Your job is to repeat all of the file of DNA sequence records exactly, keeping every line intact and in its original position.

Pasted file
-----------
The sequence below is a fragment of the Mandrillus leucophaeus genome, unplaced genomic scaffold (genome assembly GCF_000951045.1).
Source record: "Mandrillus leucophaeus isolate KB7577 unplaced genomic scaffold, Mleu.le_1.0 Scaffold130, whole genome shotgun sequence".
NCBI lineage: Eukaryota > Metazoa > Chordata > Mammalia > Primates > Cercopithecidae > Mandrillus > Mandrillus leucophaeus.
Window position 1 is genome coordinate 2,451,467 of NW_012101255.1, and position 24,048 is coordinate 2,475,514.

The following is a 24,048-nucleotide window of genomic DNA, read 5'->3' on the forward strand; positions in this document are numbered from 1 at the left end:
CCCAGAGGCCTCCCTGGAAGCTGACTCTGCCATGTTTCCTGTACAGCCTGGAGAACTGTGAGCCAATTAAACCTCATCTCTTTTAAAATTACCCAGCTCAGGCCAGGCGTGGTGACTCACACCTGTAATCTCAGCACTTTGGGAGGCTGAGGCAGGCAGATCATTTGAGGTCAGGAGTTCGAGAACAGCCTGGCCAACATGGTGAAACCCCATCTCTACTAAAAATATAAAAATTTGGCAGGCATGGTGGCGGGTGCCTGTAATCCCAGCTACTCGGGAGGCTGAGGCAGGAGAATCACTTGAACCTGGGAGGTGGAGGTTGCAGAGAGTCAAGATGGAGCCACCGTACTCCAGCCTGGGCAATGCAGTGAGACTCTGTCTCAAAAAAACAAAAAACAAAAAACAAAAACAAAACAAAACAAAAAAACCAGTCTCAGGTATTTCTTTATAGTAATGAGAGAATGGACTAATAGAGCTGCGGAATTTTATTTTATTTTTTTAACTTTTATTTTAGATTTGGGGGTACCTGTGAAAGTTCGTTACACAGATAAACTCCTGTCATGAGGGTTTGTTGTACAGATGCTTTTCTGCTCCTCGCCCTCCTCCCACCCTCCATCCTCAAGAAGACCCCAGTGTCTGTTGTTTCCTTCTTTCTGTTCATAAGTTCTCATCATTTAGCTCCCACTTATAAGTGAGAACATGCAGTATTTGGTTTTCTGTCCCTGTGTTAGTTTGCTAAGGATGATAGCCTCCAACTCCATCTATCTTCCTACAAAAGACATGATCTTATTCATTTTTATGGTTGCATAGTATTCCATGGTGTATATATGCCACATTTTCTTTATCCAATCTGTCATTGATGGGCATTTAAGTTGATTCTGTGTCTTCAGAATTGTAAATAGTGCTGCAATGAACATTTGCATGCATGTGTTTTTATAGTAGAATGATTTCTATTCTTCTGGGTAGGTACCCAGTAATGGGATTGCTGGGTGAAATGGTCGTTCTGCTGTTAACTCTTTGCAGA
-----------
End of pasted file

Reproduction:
The sequence below is a fragment of the Mandrillus leucophaeus genome, unplaced genomic scaffold (genome assembly GCF_000951045.1).
Source record: "Mandrillus leucophaeus isolate KB7577 unplaced genomic scaffold, Mleu.le_1.0 Scaffold130, whole genome shotgun sequence".
NCBI lineage: Eukaryota > Metazoa > Chordata > Mammalia > Primates > Cercopithecidae > Mandrillus > Mandrillus leucophaeus.
Window position 1 is genome coordinate 2,451,467 of NW_012101255.1, and position 24,048 is coordinate 2,475,514.

The following is a 24,048-nucleotide window of genomic DNA, read 5'->3' on the forward strand; positions in this document are numbered from 1 at the left end:
CCCAGAGGCCTCCCTGGAAGCTGACTCTGCCATGTTTCCTGTACAGCCTGGAGAACTGTGAGCCAATTAAACCTCATCTCTTTTAAAATTACCCAGCTCAGGCCAGGCGTGGTGACTCACACCTGTAATCTCAGCACTTTGGGAGGCTGAGGCAGGCAGATCATTTGAGGTCAGGAGTTCGAGAACAGCCTGGCCAACATGGTGAAACCCCATCTCTACTAAAAATATAAAAATTTGGCAGGCATGGTGGCGGGTGCCTGTAATCCCAGCTACTCGGGAGGCTGAGGCAGGAGAATCACTTGAACCTGGGAGGTGGAGGTTGCAGAGAGTCAAGATGGAGCCACCGTACTCCAGCCTGGGCAATGCAGTGAGACTCTGTCTCAAAAAAACAAAAAACAAAAAACAAAAACAAAACAAAACAAAAAAACCAGTCTCAGGTATTTCTTTATAGTAATGAGAGAATGGACTAATAGAGCTGCGGAATTTTATTTTATTTTTTTAACTTTTATTTTAGATTTGGGGGTACCTGTGAAAGTTCGTTACACAGATAAACTCCTGTCATGAGGGTTTGTTGTACAGATGCTTTTCTGCTCCTCGCCCTCCTCCCACCCTCCATCCTCAAGAAGACCCCAGTGTCTGTTGTTTCCTTCTTTCTGTTCATAAGTTCTCATCATTTAGCTCCCACTTATAAGTGAGAACATGCAGTATTTGGTTTTCTGTCCCTGTGTTAGTTTGCTAAGGATGATAGCCTCCAACTCCATCTATCTTCCTACAAAAGACATGATCTTATTCATTTTTATGGTTGCATAGTATTCCATGGTGTATATATGCCACATTTTCTTTATCCAATCTGTCATTGATGGGCATTTAAGTTGATTCTGTGTCTTCAGAATTGTAAATAGTGCTGCAATGAACATTTGCATGCATGTGTTTTTATAGTAGAATGATTTCTATTCTTCTGGGTAGGTACCCAGTAATGGGATTGCTGGGTGAAATGGTCGTTCTGCTGTTAACTCTTTGCAGA